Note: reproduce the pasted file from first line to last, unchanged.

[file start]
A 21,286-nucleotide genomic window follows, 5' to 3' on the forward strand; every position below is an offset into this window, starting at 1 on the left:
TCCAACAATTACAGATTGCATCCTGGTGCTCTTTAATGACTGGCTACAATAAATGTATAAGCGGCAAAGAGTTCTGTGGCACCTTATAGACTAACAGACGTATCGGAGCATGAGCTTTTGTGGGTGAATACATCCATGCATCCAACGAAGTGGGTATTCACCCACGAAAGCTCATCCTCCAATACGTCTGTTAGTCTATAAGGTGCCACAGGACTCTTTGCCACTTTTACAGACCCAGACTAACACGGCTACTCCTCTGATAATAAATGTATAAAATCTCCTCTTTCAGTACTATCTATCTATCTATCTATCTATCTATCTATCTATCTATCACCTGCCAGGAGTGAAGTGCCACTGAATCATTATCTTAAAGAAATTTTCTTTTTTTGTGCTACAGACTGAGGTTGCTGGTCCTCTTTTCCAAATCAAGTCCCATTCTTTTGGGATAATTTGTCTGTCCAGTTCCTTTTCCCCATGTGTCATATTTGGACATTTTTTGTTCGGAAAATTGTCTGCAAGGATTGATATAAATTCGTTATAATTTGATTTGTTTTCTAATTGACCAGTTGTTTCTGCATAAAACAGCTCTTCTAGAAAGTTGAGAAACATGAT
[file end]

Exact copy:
A 21,286-nucleotide genomic window follows, 5' to 3' on the forward strand; every position below is an offset into this window, starting at 1 on the left:
TCCAACAATTACAGATTGCATCCTGGTGCTCTTTAATGACTGGCTACAATAAATGTATAAGCGGCAAAGAGTTCTGTGGCACCTTATAGACTAACAGACGTATCGGAGCATGAGCTTTTGTGGGTGAATACATCCATGCATCCAACGAAGTGGGTATTCACCCACGAAAGCTCATCCTCCAATACGTCTGTTAGTCTATAAGGTGCCACAGGACTCTTTGCCACTTTTACAGACCCAGACTAACACGGCTACTCCTCTGATAATAAATGTATAAAATCTCCTCTTTCAGTACTATCTATCTATCTATCTATCTATCTATCTATCTATCTATCACCTGCCAGGAGTGAAGTGCCACTGAATCATTATCTTAAAGAAATTTTCTTTTTTTGTGCTACAGACTGAGGTTGCTGGTCCTCTTTTCCAAATCAAGTCCCATTCTTTTGGGATAATTTGTCTGTCCAGTTCCTTTTCCCCATGTGTCATATTTGGACATTTTTTGTTCGGAAAATTGTCTGCAAGGATTGATATAAATTCGTTATAATTTGATTTGTTTTCTAATTGACCAGTTGTTTCTGCATAAAACAGCTCTTCTAGAAAGTTGAGAAACATGAT